In this blog, Claire Arrand, Special Collections Librarian, University of Lincoln, who is seconded to Lincoln Cathedral Library, provides us with a fascinating overview of the Minster Yard Project.
The Curator, Fern Dawson, recruited five Cathedral volunteers to undertake the research and, following a palaeography course, over the course of four years Angela Suttle, Joan Panton, Jonathan Joy, Lynne Green and Ros Mole sifted, transcribed and collated information to be used in the exhibition.
The initial trawl was undertaken with 16-19th century leases of properties in Minster Yard, Priorygate, Pottergate, Eastgate and Greestone Place searching for residents and their subsequent wills. The researchers met regularly with Carol Bennett (Interpretation Officer) to hand over their findings, which were added to the wealth of detail about the residents, including Katherine Swynford (c.1350-1403), William Byrd (c.1540-1623), George Boole (1815-1864), school mistresses and masters, choristers, illegitimate children, an ironmonger and maltster, a dancing master, solicitors, doctors, knights of the realm, MPs, artists, clergy and their families , army officers, bakers, a printer and a potter.
Sources such as wills and family letters tell stories of thefts, illegitimacy and murder.
Each volunteer tackled the research differently but regular and frequent trips were made to Lincolnshire Archives to record information found in thousands of Dean and Chapter documents, leases, wills, inventories, census, street directories, letters, business documents, maps, biographies and books about Lincoln.
Without their input this fascinating insight into the people who lived in and around the Cathedral would not have been unearthed and enjoyed by visitors. The Cathedral is indebted to Angela, Joan, Jonathan, Lynne and Ros who must be congratulated for providing the text below, highlighting the treasures held in Lincolnshire Archives and revealing possibilities for future research for the University of Lincoln and other researchers.
3 Priory Gate (currently the Cathedral’s Works Department)
This building is currently the administrative office of the Works Department of the Cathedral. A date on the outside of the present building states it was built in 1695 but in 1649 it was known as The Elephant Inn and divided into dwellings. This earlier property seems to date back to 1566 and occupants of a variety of occupations lived there: a tailor in 1566 (see Bij/3/16 f.138), a yeoman in 1604, a doctor of physic in 1626, a gentleman in 1726, a soldier in 1732, in 1812 it became 3 separate dwellings until 1851 when a carpenter lived there until 1888. In the late 19th century and early 20th century it was occupied by the Cathedral Clerks of Works, including Robert S. Godfrey 1918 – 1953. A memorial to Mr Godfrey CBE MA is on the wall in the Cloister and states he ‘served the Cathedral as a Plumber and later Clerk of the Fabric to whose inventive genius and skill the preservation of the Minster from collapse and ruin in 1921 was mainly due.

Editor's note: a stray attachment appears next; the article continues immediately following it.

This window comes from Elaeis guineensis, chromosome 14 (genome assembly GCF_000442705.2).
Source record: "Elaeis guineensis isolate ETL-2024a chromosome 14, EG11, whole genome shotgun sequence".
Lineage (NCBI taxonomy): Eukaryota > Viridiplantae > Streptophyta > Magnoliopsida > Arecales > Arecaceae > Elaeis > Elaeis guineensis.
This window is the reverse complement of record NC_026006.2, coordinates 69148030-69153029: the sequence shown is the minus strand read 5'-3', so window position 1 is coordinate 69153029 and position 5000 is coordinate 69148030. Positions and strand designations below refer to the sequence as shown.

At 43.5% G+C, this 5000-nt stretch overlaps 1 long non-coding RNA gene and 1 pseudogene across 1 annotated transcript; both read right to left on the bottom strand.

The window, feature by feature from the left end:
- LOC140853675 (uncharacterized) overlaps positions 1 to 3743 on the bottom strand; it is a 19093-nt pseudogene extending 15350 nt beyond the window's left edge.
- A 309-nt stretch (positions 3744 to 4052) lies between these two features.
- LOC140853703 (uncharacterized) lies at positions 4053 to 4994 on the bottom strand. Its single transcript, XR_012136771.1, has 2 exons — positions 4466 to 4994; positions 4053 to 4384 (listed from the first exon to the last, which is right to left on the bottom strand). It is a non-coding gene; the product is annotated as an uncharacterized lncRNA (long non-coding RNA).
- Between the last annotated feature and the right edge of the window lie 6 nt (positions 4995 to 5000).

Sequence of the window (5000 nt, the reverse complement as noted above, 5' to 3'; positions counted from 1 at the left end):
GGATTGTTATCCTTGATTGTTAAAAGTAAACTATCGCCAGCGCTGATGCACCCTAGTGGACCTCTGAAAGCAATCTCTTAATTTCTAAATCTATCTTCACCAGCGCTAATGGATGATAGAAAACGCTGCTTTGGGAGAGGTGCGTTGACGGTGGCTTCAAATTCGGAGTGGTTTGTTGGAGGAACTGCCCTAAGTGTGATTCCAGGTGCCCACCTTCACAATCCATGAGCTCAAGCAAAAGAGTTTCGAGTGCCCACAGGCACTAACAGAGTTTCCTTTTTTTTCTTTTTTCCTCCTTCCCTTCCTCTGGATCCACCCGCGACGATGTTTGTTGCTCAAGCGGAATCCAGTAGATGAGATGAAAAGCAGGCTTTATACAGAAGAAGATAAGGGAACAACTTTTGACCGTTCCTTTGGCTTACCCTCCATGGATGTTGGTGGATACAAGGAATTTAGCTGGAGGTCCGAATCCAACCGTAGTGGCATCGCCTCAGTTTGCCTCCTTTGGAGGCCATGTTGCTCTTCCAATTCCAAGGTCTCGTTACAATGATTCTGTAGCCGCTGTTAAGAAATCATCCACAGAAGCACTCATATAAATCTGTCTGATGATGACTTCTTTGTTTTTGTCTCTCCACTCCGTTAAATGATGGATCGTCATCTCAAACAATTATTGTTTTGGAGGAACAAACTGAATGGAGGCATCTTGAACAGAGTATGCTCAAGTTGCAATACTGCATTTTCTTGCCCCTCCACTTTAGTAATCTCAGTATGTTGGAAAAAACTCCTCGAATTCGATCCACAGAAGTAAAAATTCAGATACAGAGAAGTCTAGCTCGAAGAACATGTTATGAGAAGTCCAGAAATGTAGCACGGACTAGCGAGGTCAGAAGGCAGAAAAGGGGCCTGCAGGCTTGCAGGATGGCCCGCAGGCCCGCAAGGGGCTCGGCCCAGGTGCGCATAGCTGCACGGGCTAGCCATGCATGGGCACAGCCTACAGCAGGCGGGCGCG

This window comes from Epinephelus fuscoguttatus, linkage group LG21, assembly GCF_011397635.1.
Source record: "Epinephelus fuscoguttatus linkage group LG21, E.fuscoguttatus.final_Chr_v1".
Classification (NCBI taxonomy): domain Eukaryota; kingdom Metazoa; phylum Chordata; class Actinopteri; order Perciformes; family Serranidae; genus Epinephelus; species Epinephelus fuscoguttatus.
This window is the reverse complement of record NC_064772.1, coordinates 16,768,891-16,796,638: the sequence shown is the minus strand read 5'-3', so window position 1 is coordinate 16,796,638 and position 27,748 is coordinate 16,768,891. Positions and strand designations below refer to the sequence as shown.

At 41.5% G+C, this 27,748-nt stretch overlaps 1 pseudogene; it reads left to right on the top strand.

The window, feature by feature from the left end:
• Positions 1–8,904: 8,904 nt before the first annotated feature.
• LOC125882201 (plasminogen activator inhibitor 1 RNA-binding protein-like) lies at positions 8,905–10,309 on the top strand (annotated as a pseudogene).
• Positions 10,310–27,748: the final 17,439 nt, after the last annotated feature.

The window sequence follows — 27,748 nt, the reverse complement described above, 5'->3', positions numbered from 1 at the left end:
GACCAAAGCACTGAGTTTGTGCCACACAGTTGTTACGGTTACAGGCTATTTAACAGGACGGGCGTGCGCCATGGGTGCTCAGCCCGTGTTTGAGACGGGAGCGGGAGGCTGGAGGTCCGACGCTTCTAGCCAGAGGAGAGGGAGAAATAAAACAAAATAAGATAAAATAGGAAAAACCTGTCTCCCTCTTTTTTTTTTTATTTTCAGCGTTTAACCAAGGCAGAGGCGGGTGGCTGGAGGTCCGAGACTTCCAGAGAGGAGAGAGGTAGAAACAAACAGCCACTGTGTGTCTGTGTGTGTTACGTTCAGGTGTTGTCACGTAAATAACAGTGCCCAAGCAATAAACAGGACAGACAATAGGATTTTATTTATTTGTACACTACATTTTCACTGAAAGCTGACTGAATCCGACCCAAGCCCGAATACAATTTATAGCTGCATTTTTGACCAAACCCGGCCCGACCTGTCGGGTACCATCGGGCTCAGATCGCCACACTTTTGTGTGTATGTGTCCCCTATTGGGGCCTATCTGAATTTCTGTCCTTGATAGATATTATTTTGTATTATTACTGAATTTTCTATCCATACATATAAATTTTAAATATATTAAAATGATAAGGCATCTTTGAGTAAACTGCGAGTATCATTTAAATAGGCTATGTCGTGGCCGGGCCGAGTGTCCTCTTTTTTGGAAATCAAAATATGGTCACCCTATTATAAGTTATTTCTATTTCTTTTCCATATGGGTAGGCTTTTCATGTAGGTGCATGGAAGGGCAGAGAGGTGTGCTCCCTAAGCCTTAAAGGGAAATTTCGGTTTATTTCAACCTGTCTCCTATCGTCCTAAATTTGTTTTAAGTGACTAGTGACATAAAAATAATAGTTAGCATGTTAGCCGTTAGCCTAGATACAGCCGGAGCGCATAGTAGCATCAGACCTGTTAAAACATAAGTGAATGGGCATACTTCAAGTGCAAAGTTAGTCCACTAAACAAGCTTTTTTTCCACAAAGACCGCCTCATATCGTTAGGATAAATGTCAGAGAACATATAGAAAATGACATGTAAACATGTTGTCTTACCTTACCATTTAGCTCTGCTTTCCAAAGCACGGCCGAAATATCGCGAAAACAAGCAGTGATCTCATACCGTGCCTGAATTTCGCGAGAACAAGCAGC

Memorial to R. S. Godfrey, Clerk of Works in Cathedral Cloister, south wall.
12 Minster Yard / Graveley Place
Jane (sometimes known as Joan) Duckett was a female servant in the household of Robert Swan according to the 1841 census when her father was a blacksmith. Jane married the jeweller James Usher, who was the son of a dyer. Their son James Ward Usher continued to work in the jeweller’s shop after his father died. He made a fortune from souvenir items decorated with figures of the Lincoln Imp. On his death he left money for the building of the Usher Gallery to house his own collection of clocks, porcelain and portrait miniatures, which he gifted to the City of Lincoln.
The Usher Gallery rotates this huge collection, including a golden Lincoln Imp tie pin, as well as a portrait of James Ward Usher. The image below has been supplied courtesy of Jim Newton, verger (and photographer) at Lincoln Cathedral.
1A Vicars Court (gatehouse)
William Hilton was a scenery and portrait painter, who did occasional painting for the Cathedral. Lincolnshire Archives holds fabric accounts detailing small payments (see D & C BJ/1/17). His son William painted large canvases in the grand manner, portraying great moments in history or the Bible and was a keeper to the Royal Academy. His sister Harriet married the landscape painter Peter de Wint, and all three owned a house in Lincoln. A cenotaph in the Cathedral’s north transept dedicated to their memory has renditions of paintings by both artists carved in stone.
Please visit Lincoln Cathedral for the latest update on the exhibition opening date and Lincolnshire Archives to view the records mentioned above. Please also visit the Usher Gallery, Art at The Collection. See also Lincoln Civic Trust’s The survey of ancient houses in Lincoln series.